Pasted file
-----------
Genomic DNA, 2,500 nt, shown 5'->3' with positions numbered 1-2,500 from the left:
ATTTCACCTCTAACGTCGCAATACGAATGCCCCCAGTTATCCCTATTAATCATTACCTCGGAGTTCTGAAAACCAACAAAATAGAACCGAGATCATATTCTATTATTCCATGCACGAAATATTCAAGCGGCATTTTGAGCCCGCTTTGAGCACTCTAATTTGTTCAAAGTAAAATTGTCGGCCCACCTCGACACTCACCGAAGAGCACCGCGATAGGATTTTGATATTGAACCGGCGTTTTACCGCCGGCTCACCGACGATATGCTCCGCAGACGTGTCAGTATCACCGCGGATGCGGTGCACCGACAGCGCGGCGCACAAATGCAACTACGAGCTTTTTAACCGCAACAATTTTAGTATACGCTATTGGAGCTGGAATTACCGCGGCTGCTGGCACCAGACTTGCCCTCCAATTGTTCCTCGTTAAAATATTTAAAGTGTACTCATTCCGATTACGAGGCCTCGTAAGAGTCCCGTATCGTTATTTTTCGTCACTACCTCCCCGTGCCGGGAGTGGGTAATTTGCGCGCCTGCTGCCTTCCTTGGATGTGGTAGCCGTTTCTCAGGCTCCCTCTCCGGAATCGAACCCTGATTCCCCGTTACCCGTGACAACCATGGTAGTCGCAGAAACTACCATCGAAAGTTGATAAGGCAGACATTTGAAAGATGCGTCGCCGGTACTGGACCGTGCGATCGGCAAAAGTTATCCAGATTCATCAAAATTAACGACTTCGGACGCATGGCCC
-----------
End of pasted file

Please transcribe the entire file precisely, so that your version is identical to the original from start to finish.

Genomic DNA, 2,500 nt, shown 5'->3' with positions numbered 1-2,500 from the left:
ATTTCACCTCTAACGTCGCAATACGAATGCCCCCAGTTATCCCTATTAATCATTACCTCGGAGTTCTGAAAACCAACAAAATAGAACCGAGATCATATTCTATTATTCCATGCACGAAATATTCAAGCGGCATTTTGAGCCCGCTTTGAGCACTCTAATTTGTTCAAAGTAAAATTGTCGGCCCACCTCGACACTCACCGAAGAGCACCGCGATAGGATTTTGATATTGAACCGGCGTTTTACCGCCGGCTCACCGACGATATGCTCCGCAGACGTGTCAGTATCACCGCGGATGCGGTGCACCGACAGCGCGGCGCACAAATGCAACTACGAGCTTTTTAACCGCAACAATTTTAGTATACGCTATTGGAGCTGGAATTACCGCGGCTGCTGGCACCAGACTTGCCCTCCAATTGTTCCTCGTTAAAATATTTAAAGTGTACTCATTCCGATTACGAGGCCTCGTAAGAGTCCCGTATCGTTATTTTTCGTCACTACCTCCCCGTGCCGGGAGTGGGTAATTTGCGCGCCTGCTGCCTTCCTTGGATGTGGTAGCCGTTTCTCAGGCTCCCTCTCCGGAATCGAACCCTGATTCCCCGTTACCCGTGACAACCATGGTAGTCGCAGAAACTACCATCGAAAGTTGATAAGGCAGACATTTGAAAGATGCGTCGCCGGTACTGGACCGTGCGATCGGCAAAAGTTATCCAGATTCATCAAAATTAACGACTTCGGACGCATGGCCC